The benefits of cross-posting, but what about the drawbacks?
Social media can feel like a mammoth task – there’s so many different platforms, with different followings, needs and strategies. Do you have to do all that? Why not just cross-post? Cross-posting is simple; just create one post, share it across all platforms, and you’re done! Sounds like a great solution to all that time inputting various tweets and drafting motivational LinkedIn posts, doesn’t it? Perhaps. There are definitely benefits of cross-posting, but there are drawbacks as well – it can limit the capacity of your business to cater to different markets, and even appear a little lazy! We’ve put together a simple Pros and Cons list, below, to help you figure it out…
Pros of Cross-Posting:
- Saving time: This is probably the most obvious benefit; you can spend time creating a few great pieces of content that work for all of your platforms.
- It keeps all of your accounts active: You can easily make sure that every social media account is regularly updated and that you have a presence across several platforms.
- No one misses anything: If content is the same on all platforms, your followers on each one will have access to the same information, and therefore you can make sure your message has been put out to everyone, and delivered in a consistent way.
Cons of Cross-Posting:
- Platforms work differently: Each platform has its own ‘rush hours’ where there is peak volume of traffic, because each platform will cater to a different sector of your audience – trade, consumer and so on. Similarly, each platform has different things that gain traction – hashtags will work on Twitter, and Instagram to an extent although it is image driven, whereas they are less successful on Facebook and LinkedIn, where targeting your posts and writing them accordingly might work better. It is also more difficult to use platform-specific language – ‘Retweet if…’ will not make sense on Facebook!
- Customers become very aware that they’re customers: If you produce the same content on each and every platform, customers will notice, and it will seem like you’re pushing out content to make them buy, rather than engaging with them as people. This comes back to each platform being optimised for different content – you can’t write fun and engaging tweets about small, localized things and transfer that to Facebook, and a lengthy LinkedIn update won’t work as a tweet or a Facebook post. These social media communities are different, and they’ll soon notice that you’re posting content that doesn’t appeal to them. Do you care why they follow you – how will they know?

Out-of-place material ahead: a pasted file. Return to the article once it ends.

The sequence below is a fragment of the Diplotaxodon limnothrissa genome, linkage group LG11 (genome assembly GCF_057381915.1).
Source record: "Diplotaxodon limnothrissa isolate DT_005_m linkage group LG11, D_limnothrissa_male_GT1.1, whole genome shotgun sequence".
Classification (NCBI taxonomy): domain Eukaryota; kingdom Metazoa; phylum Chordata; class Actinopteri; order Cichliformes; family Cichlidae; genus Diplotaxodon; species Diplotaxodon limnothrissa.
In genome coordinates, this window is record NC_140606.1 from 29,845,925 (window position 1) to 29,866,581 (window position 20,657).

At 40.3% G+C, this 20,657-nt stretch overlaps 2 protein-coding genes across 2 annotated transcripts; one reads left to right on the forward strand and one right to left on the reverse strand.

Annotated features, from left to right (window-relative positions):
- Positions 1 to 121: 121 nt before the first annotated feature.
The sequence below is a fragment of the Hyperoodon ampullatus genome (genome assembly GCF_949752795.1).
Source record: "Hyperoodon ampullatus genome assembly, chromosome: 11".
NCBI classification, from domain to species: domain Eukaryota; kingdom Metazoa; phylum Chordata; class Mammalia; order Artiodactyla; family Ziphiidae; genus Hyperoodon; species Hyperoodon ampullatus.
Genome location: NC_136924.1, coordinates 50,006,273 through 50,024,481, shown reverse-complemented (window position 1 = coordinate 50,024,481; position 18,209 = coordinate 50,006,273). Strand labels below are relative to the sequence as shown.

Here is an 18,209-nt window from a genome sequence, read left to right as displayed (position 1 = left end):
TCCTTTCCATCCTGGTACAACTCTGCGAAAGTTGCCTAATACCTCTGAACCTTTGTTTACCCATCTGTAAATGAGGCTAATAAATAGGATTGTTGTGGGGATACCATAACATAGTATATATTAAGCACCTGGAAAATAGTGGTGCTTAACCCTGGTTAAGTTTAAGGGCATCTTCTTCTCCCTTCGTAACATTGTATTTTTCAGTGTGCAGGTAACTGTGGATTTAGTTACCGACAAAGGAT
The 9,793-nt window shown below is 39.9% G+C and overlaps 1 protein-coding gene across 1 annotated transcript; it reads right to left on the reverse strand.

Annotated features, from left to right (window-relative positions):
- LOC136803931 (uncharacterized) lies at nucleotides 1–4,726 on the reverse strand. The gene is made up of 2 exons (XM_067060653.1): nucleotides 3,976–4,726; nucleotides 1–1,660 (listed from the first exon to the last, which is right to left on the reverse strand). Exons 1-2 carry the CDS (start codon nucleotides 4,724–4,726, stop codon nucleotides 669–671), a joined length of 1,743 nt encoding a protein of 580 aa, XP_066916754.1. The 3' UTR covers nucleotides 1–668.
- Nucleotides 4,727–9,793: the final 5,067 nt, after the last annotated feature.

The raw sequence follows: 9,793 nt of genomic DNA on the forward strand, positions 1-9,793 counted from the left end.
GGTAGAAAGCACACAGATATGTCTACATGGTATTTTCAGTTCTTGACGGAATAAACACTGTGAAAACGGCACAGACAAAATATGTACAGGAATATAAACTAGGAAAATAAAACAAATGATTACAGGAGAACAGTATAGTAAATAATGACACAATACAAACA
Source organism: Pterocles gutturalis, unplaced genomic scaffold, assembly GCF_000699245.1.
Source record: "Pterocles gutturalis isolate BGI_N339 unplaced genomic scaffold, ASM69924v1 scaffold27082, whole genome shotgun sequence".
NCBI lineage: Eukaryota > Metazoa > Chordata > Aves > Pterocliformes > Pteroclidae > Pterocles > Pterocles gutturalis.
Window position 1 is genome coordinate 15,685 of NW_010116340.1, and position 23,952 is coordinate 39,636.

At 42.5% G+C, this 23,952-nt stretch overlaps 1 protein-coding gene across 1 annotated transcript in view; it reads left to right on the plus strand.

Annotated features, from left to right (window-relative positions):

- Wrong content schedules: Again, as each platform works differently, different numbers of posts each week are appropriate. Twitter is fast, people want at least one update each day, and often more than that, whereas LinkedIn posts are probably only necessary once or twice a week. So if you’re cross posting… should you post too few tweets, or too many Facebook updates?
To summarise: whilst cross-posting will save you time, and effort, it stops your platforms from being distinct communication branches of your company. A consistent brand is important, but that doesn’t mean identical. Your customers will be far more engaged, and interact more positively with you, if you show that you care enough to tailor your content to their needs: the rules of the platform, the optimal format, and the right posts. It may take a little more time each week, but the payback and positive rapport it builds are definitely worthwhile.
If it still seems like a lot of work, The Oracle Group will help you to manage your social media accounts! We can post to several platforms, tailor-make content and work to flexible schedules to allow you to make the right type of posts at the right time. If this sounds like something you’d be interested in, email firstname.lastname@example.org and see what we can do for you.